Push for more access to electric vehicles revs up again in CT

Photo of Katrina Koerting

It could soon become easier to get an electric vehicle in Connecticut.

A bill recently advanced out of the transportation committee that will allow manufacturers to sell electric vehicles directly to consumers — something only automobile dealerships can now do. It would amend state statutes to allow electric vehicle manufacturers with sustainable business models and electric-only production to be granted new or used car dealer’s licenses. It’s now before the legislative commissioner’s office.

Proponents of the bill say this increases competition and will help reach environmental goals by letting Connecticut drivers buy these vehicles without having to cross state lines. Opponents argue the bill isn’t necessary because consumers can already get those vehicles at Connecticut car dealerships and this change could harm those who work there.

“SB 127 recognizes the industry is changing and Connecticut should change with it,” said Barry Kresch, the EV Club CT leader and a Westport resident. “The friction of the current environment is holding us back from hitting ambitious EV adoption goals the state has set for it; this bill will benefit consumers, the environment and bring new jobs into this state.”

The bill came about from a grassroots effort among residents in the state, according to a recent news release.

It also comes as the state looks to revive the electric vehicle subsidies program.

Meeting a goal

As of Jan. 1, Connecticut had 13,800 electric vehicles registered in the state with about 4,400 registered in 2020 and 4,120 registered in 2019, according to the state Department of Motor Vehicles.

While steady, it’s far short of the state’s goal of 125,000 to 150,000 electric vehicles on the road by 2025, according to a report published last year by the state Department of Energy and Environmental Protection on how to accelerate electric vehicle adoption.

The report argues that adopting electric vehicles is one strategy that will help improve air quality and reduce greenhouse gas emissions statewide. Transportation accounts for about 38.1 percent of those emissions.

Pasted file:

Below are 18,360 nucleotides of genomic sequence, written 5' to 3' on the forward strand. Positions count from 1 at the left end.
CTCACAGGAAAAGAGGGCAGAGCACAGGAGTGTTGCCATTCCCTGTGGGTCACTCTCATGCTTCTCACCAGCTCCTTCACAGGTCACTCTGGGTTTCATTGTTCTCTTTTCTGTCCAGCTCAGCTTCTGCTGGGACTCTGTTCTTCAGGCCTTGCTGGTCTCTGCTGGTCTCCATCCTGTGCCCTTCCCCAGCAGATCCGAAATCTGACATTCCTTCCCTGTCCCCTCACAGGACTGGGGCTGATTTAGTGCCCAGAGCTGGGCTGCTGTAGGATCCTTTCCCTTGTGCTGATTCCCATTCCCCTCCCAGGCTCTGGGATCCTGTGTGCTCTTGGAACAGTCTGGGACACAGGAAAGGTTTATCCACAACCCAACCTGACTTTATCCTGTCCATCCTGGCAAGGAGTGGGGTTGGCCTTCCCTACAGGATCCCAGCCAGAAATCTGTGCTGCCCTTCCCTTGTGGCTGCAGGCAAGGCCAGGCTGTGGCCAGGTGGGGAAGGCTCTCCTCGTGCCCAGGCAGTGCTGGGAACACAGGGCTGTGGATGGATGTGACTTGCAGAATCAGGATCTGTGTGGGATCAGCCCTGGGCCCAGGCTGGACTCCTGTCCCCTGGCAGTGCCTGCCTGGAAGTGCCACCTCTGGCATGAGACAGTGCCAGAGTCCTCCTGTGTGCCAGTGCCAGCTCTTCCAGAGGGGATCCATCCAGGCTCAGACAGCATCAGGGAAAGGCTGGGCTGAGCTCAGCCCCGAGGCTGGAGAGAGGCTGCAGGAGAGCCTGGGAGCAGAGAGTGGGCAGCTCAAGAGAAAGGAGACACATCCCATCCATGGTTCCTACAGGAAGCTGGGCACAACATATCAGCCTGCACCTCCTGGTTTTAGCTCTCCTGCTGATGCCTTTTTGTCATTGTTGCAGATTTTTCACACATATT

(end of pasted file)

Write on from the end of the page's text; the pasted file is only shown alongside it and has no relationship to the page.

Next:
“Connecticut suffers from some of the worst air quality in the country, especially along heavily-traveled transportation corridors where criteria air pollutants are most densely concentrated,” the report states. “Poor air quality exposure exacerbates acute and chronic respiratory problems such as asthma, Chronic Obstructive Pulmonary Disease, and other lung diseases.”

State Sen. Bob Duff, D-Norwalk, said Connecticut’s larger goal is to have 500,000 electric vehicles on the road by the end of the decade.

“This is our moonshot, and we can do this provided we make laws that work for consumers and give them choices they want and the convenience they deserve,” he said.

Local support

According to 2020 data, Greenwich has the most electric vehicles registered in Connecticut with 795, followed by Stamford, Westport, Fairfield and West Hartford. However, Westport ranks first when considering the amount of electric cars per capita, which is 17.5 vehicles for every 1,000 residents in town.

It’s one reason Westport and its elected leaders have become strong supporters of the bill.

“Our community is very committed to this,” First Selectman Jim Marpe said at a recent rally at the Westport Train Station advocating for the bill. “We have hybrid and electric vehicles in our police force activity and are committed to walking the walk as much as talking the talk.”

He said Westport hopes to reach net-zero emissions by 2050 and getting more electric vehicles into the community is the way to do it.